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161 - 170 of 289 results for: VPGE::* ; Currently searching offered courses. You can also include unoffered courses

ENGLISH 396L: Pedagogy Seminar I

Required for first-year Ph.D students in English. Prerequisite for teaching required for Ph.D. students in English, Modern Thought and Literature and Comparative Literature. Preparation for surviving as teaching assistants in undergraduate literature courses. Focus is on leading discussions and grading papers.
Terms: Aut | Units: 2

ENGR 103: Public Speaking (ENGR 203)

Priority to Engineering students. Introduction to speaking activities, from impromptu talks to carefully rehearsed formal professional presentations. How to organize and write speeches, analyze audiences, create and use visual aids, combat nervousness, and deliver informative and persuasive speeches effectively. Weekly class practice, rehearsals in one-on-one tutorials, videotaped feedback. Limited enrollment.
Terms: Aut, Win, Spr | Units: 3
Instructors: Vassar, M. (PI)

ENGR 202S: Directed Writing Projects

Individualized writing instruction for students working on writing projects such as dissertations, proposals, grant applications, theses, journal articles, conference papers, and teaching and research statements. Weekly one-on-one conferences with writing instructors from the Technical Communication Program. Students receive close attention to and detailed feedback on their writing. TCP Director assigns each student to an instructor. No prerequisite. Grading: Satisfactory/No Credit. This course may be repeated for credit.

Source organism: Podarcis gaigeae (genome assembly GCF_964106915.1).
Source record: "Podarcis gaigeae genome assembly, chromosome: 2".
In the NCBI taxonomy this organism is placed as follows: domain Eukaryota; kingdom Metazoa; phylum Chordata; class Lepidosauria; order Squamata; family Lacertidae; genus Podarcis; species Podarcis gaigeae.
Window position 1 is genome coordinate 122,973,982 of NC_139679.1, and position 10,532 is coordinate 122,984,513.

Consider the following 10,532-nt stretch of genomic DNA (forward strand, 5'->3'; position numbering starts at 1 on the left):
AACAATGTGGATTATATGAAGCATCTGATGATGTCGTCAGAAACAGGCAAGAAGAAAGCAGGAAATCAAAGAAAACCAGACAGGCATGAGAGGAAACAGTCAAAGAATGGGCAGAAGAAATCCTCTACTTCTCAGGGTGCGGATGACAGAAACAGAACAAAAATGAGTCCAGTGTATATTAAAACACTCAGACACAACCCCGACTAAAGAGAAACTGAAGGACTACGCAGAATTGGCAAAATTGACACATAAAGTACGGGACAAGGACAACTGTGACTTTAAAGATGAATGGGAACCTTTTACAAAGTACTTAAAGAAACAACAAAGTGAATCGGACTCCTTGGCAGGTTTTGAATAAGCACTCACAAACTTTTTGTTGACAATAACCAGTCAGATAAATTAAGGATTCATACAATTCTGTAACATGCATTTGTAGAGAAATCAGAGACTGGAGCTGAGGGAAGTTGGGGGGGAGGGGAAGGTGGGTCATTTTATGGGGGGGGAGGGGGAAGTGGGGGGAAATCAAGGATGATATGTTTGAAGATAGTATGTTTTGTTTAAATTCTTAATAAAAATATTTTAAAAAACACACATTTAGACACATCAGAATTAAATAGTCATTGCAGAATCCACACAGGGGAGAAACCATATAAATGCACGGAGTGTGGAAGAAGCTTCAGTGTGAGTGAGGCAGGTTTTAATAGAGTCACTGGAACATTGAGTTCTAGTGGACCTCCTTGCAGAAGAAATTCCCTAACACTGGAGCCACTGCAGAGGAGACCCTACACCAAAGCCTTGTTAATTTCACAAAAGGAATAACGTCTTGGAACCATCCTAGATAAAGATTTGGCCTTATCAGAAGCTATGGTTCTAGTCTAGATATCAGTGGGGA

Terms: Aut, Win, Spr | Units: 1 | Repeatable for credit

ENGR 202W: Technical Communication

This course focuses on how to write clear, concise, and organized technical writing. Through interactive presentations, group workshops, and individual conferences, students learn best practices for communicating to academic and professional audiences for a range of purposes.
Terms: Aut, Win, Spr | Units: 3
Instructors: Harrison, K. (PI)

ENGR 203: Public Speaking (ENGR 103)

Priority to Engineering students. Introduction to speaking activities, from impromptu talks to carefully rehearsed formal professional presentations. How to organize and write speeches, analyze audiences, create and use visual aids, combat nervousness, and deliver informative and persuasive speeches effectively. Weekly class practice, rehearsals in one-on-one tutorials, videotaped feedback. Limited enrollment.
Terms: Aut, Win, Spr | Units: 3
Instructors: Vassar, M. (PI)

ENGR 245: The Lean LaunchPad: Getting Your Lean Startup Off the Ground

Learn how to turn a technical idea from a lab, research, or vision into a successful business using the Lean Launchpad process (business model canvas, customer development, running experiments, and agile engineering.) Hands-on experiential class. 15+ hours per week talking to customers, regulators and partners outside the classroom, plus time building minimal viable products. This class is the basis of the National Science Foundation I-Corps ¿ with a focus on understanding all the components to build for deep technology and life science applications. Team applications required in March. Proposals may be software, hardware, or service of any kind. See course website http://leanlaunchpad.stanford.edu/. Prerequisite: interest in and passion for exploring whether your technology idea can become a real company. Limited enrollment.